CONCORD, N.H. — A state representative from Brookline is proposing a law to require New Hampshire media outlets to update stories concerning residents' criminal history or face liability.
According to House Bill 1157 “the failure of a New Hampshire news media organization to update, retract, or correct an internet published story concerning a criminal proceeding against a named person, immediately following written notification of the media organization by the injured person of a subsequent finding of not guilty, acquittal, or dismissal of the charges against such person in a criminal proceeding, shall result in the liability of the New Hampshire news media organization for any damages incurred by the person caused by such failure.”
Jack Flanagan, R-Brookline, sponsored the bill, explaining that news stories on the internet have the ability to haunt people for years because of a Google search.
“I’m not trying to protect the guilty,” Flanagan said. “The bigger thing here, what I really want to do, is get the full story.”
The New Hampshire Press Association and its member outlets — including The Eagle-Tribune and its sister paper The Derry News — oppose the legislation, calling it unconstitutional.
"It's pretty clear, it's patently unconstitutional," said Executive Director Phil Kincade. "Courts have ruled government cannot compel (the press) to print anything. It's a right of the publishers and editors to publish what they want," Kincade said.
The New Hampshire Press Association voted unanimously at a meeting last week to oppose this legislation, Kincade said.
Flanagan said he proposed the legislation because he was approached by some constituents who had issues with their criminal history being published. Flanagan declined identify those constituents.
He said each person attempted to get articles amended, but had varying levels of difficulty doing so.
“They went through and had the case dismissed, and they were exonerated. One (newspaper) ran another story and one didn’t do anything,” Flanagan said.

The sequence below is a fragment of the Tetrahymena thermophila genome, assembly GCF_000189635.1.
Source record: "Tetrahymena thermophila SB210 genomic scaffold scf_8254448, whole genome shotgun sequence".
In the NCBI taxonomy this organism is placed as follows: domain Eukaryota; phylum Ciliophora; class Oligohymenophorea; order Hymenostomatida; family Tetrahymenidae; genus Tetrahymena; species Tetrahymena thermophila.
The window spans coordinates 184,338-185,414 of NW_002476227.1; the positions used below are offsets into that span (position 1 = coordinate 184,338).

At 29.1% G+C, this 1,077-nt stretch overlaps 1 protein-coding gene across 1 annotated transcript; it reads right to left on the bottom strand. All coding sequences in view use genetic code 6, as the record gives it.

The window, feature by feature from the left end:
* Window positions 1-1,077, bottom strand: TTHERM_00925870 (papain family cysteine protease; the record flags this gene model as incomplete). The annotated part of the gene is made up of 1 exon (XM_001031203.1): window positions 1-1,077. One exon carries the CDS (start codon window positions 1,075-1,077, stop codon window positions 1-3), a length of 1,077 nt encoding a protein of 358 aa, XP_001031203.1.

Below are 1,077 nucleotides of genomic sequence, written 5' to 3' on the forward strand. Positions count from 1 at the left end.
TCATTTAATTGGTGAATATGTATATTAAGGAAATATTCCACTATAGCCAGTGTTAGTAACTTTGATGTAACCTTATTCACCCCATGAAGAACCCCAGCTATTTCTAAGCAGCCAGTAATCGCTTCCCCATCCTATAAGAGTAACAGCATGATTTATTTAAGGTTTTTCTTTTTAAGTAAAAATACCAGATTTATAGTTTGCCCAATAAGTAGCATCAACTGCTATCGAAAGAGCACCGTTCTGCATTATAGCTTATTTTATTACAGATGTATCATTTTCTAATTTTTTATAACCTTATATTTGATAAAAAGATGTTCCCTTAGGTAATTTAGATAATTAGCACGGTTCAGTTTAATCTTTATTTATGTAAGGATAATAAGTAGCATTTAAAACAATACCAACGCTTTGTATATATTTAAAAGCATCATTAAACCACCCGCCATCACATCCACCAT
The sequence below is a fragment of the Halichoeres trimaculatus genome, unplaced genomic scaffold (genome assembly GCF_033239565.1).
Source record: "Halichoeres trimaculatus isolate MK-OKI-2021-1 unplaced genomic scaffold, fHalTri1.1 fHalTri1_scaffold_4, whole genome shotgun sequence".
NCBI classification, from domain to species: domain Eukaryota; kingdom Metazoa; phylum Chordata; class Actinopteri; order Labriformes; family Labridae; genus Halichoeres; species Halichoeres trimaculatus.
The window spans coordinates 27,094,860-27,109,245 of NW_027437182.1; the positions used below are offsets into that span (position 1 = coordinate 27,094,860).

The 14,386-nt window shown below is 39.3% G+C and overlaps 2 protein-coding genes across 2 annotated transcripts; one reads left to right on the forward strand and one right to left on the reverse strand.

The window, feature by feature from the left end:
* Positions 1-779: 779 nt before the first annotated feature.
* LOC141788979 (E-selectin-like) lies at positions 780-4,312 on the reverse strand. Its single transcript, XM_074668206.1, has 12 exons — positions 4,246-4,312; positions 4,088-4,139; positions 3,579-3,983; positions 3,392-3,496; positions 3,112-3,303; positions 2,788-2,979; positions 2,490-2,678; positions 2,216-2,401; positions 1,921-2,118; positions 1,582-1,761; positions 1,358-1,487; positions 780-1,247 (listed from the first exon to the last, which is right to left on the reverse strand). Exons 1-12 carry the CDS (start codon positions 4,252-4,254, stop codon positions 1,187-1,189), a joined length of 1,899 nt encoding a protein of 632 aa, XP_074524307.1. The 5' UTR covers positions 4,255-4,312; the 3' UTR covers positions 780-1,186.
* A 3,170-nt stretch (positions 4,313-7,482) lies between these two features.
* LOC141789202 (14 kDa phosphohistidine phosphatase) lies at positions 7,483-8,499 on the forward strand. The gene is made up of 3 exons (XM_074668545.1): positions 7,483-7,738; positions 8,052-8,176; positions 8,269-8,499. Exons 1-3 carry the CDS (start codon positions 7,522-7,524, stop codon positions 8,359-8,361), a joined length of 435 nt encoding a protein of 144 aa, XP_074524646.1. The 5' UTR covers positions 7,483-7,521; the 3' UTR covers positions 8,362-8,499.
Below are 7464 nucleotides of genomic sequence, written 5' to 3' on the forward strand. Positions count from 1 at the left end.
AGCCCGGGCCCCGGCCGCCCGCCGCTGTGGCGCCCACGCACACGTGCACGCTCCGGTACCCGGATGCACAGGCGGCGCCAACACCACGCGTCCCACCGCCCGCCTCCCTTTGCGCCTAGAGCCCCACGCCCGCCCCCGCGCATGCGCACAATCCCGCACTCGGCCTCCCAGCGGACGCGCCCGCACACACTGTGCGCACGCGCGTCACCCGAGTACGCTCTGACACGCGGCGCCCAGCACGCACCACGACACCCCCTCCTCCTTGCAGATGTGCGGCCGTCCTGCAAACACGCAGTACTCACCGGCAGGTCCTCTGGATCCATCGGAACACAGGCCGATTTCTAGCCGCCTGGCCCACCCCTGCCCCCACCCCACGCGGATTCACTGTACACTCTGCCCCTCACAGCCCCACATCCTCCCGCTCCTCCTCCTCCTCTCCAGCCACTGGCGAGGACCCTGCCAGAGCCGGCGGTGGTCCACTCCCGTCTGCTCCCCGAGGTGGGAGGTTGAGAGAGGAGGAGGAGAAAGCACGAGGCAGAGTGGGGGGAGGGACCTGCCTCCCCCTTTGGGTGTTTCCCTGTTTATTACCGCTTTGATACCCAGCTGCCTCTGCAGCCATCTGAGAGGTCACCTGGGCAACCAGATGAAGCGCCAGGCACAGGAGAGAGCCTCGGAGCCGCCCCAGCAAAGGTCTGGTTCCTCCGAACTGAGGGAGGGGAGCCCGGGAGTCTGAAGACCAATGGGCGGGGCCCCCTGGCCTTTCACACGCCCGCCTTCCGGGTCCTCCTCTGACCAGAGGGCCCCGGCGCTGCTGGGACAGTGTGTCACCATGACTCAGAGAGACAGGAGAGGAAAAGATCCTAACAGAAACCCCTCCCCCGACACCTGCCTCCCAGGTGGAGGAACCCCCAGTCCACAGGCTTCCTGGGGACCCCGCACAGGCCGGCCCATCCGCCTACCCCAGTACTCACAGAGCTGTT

The law requires individuals who have been written about to bring proof to a media organization so that the story can be updated, he said.
Flanagan explained, “It could be as simple as an editor’s note at the beginning of the story.”
Flanagan knows he will face opposition on the legislation.
“I don’t think it’s a slam dunk, because it’s dealing with the Constitution,” Flanagan said.
Though Flanagan said that he would argue this is not “abridging” the freedom of the press, which is the exact language used in the Constitution. Instead, he said, he is just asking for the full story.
Citing his 40 years of newspaper experience in New Hampshire, Kincade said that typically, if someone brought the former editor information about an update in their criminal history, he would update a story. He said he believes other editors and publishers would do the same.
"It's not in the interest of newspapers to have inaccurate information out there," he said, adding that this has become an issue since the advent of the interment.
As written, the bill also leaves the question as to who would choose which way to update a story, Kincade said. He has seen many people not satisfied with an update and instead insist on a retraction of the story.
"We are not in the business of rewriting history," Kincade said.
He added that because this law would pertain only to New Hampshire media outlets, if a national news outlet or law enforcement agency were to publish the same information that it would not have the same requirements and the information would still be out there.
"The bill wouldn't even accomplish what it seeks to accomplish if it were to become a law," Kincade said.
The Judiciary Committee will hold its first hearing on HB 1157 on Wednesday morning at 11:30 a.m. Kincade said representatives from the New Hampshire Press Association would be at the meeting to voice its opposition.
In order for the legislation to take effect it would have to be passed by both the New Hampshire House of Representatives and the Senate and be signed by the governor.